A few months ago, the question was: Will the Democratic Congress force a withdrawal from Iraq? Today the question in Congress is: What can be done to achieve success in Iraq -- most specifically, by countering Iran, which is intent on seeing us fail?
Iranianpresahmadinejadad A few months ago, the question to anyone outside the rarified atmosphere of Washington was, "How the hell do we get out of here" and it still is.
Do you really think success in Iraq has anything to do with countering Iran? And you have an honors degree in political science? Great god in the morning, Charles, we are failing in Iraq at such a rate and at such a cost (both humanitarian and economic) that all Iran needs do is sit back and watch from the fifty-yard line.
But it was a nice try, a good and loyal little neocon effort to shift responsibility for achievement of success in Iraq away from this failed presidency to an Iranian stalking-horse.
. . . But after the Petraeus-Crocker testimony, the reality of the relative success of our new counterinsurgency strategy -- and the renewed possibility of ultimate success in Iraq -- became no longer deniable.
Gendavidpetraeus1 Just so I have this straight, is this the same General Petraeus who inspired the now famous Move-On.org ad using a play on his name that so terrified Bill O'Reilly and Rush Limbaugh that the Congress found its recently lost ability to function and congressionally deplored the ad? Is this General Petraeus you single out as the agent of success in deploying Bush’s surge the same guy that his commander, Admiral William Fallon, chief of the Central Command (CENTCOM), derided as a sycophant?
That was during their first meeting in Baghdad last March, not an auspicious beginning for an ongoing relationship with your commander. Fallon told Petraeus that he considered him to be "an ass-kissing little chickenshit" and added, "I hate people like that." It’s interesting to me, as just one of those ordinary guys who actually served in our military, that Fallon has not been ordered by his commander—the president—to retract either characterization.
Admiralwilliamfallon My guess, Charles? Fallon would retire rather than carry out the order and his reputation so eclipses what is left of George Bush’s that Bush can ill afford the chance. But there is another attribution to Fallon, of even more interest;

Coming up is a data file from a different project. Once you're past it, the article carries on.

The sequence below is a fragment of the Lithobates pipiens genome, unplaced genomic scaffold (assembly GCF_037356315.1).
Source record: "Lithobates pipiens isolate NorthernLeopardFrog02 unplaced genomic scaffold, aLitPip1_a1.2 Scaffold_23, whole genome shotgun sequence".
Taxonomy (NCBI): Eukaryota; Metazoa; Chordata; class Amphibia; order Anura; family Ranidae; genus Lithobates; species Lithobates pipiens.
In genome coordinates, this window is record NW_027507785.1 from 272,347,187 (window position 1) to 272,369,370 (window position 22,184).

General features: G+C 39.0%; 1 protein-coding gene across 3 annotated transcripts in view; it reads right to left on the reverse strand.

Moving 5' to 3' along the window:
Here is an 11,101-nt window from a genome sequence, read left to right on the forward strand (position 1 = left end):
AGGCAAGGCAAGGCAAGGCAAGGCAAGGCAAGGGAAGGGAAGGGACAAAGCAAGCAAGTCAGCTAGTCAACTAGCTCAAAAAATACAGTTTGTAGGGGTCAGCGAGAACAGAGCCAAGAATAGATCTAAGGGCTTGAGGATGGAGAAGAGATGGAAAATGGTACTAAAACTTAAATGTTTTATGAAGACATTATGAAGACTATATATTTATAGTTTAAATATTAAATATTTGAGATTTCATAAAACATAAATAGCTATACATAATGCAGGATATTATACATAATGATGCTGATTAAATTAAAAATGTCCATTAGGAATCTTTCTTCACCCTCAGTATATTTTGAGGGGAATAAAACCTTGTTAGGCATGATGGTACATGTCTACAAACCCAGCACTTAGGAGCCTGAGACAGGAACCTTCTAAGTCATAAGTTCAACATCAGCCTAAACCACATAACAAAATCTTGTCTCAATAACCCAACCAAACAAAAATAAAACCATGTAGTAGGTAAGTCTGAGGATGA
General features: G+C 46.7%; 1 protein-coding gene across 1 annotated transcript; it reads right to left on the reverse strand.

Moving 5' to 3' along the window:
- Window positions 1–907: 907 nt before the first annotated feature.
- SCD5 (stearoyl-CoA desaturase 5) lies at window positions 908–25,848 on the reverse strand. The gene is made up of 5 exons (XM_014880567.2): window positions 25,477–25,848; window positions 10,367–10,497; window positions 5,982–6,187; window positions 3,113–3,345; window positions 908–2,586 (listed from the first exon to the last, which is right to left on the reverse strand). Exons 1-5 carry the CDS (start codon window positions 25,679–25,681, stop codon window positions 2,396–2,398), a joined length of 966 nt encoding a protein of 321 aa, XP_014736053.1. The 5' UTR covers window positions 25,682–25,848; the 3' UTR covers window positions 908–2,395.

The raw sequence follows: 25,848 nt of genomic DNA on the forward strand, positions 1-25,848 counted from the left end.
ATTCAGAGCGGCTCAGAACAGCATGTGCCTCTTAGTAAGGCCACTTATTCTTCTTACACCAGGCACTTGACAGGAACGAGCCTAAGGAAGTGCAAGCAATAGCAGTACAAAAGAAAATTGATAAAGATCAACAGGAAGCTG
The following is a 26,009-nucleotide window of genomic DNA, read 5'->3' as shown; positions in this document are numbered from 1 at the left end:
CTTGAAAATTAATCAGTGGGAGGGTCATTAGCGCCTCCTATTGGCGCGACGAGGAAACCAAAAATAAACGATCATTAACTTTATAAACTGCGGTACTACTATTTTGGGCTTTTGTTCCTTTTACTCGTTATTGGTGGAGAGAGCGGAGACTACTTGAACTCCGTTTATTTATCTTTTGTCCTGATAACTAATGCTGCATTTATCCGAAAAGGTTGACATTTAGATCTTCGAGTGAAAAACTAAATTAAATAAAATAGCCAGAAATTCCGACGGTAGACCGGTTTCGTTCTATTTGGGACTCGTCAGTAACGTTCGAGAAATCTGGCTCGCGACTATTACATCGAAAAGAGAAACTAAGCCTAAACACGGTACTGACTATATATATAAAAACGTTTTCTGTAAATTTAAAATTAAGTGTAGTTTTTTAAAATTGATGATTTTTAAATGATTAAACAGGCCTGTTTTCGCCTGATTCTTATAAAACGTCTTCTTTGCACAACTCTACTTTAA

Fallon also privately vowed that there would be no war against Iran on his watch, implying that he would quit rather than accept such a policy.
Then Charles, you sail into the uncharted waters of fantasy-strategies, ruminating on al Qaeda in Iraq and the Sunni insurgency, as if they were the only, or even main insurgencies we (and Iraqis) face;
. . . She (Hillary Clinton) says that it (her policy as president) would depend on the situation at the time, for example, whether our alliance with the Sunni tribes will have succeeded in defeating al-Qaeda in Iraq.
Moqtadaalsadr2 Al Qaeda in Iraq has been accepted as responsible for about 5% of the insurgent activity. Moqtada al Sadr is a gunman extraordinaire and he is Shiite, biding his time, unwilling to expend any effort against us. The warlords we are arming, ostensibly to kick ass against al Qaeda in the south are instead merely building up their strength and sorting things out among themselves (at our expense for weaponry) in anticipation of the real business of civil war and getting their power back.
We are abject failures at strategy, a disaster diplomatically, but we are masters of the fine art of arming the various haters and opportunists of the world. You wrote, in 2004;
"It (the Iraq war) may yet fail. But we cannot afford not to try. There is not a single, remotely plausible, alternative strategy for attacking the monster behind 9/11. It’s not Osama bin Laden; it is the cauldron of political oppression, religious intolerance, and social ruin in the Arab-Islamic world--oppression transmuted and deflected by regimes with no legitimacy into virulent, murderous anti-Americanism.”
That’s an extremely interesting take on preemptive war. You are undoubtedly correct about the monster behind 9-11 and the fact that it is neither Iraq nor Osama (you failed to absolve Saddam from 9-11).
But your observation begs the obvious; how do we alleviate the cauldron of political oppression, religious intolerance, and social ruin in the Arab-Islamic world by killing off the oppressed? How does it possibly serve us to have murdered (or caused to be murdered) a million Iraqi citizens?
How do we repair and reshape 'social ruin in the Arab-Islamic world-- oppression transmuted and deflected by regimes with no legitimacy' by failing to come to grips with those very regimes?
Saudi Arabia was given to the Saud dynasty by the Treaty of Jedda and British Petroleum, with (military) guarantees of sovereignty. Europe, in order to repay their astounding Hitlerian horror of the Holocaust, gave an Arab country to Israel and essentially said, “here you are, live in peace.”
The social ruin of the Arab-Islamic world is essentially a Western ruin and we are ruining it yet, coasting along on the revisionist and selective history of pundits such as you.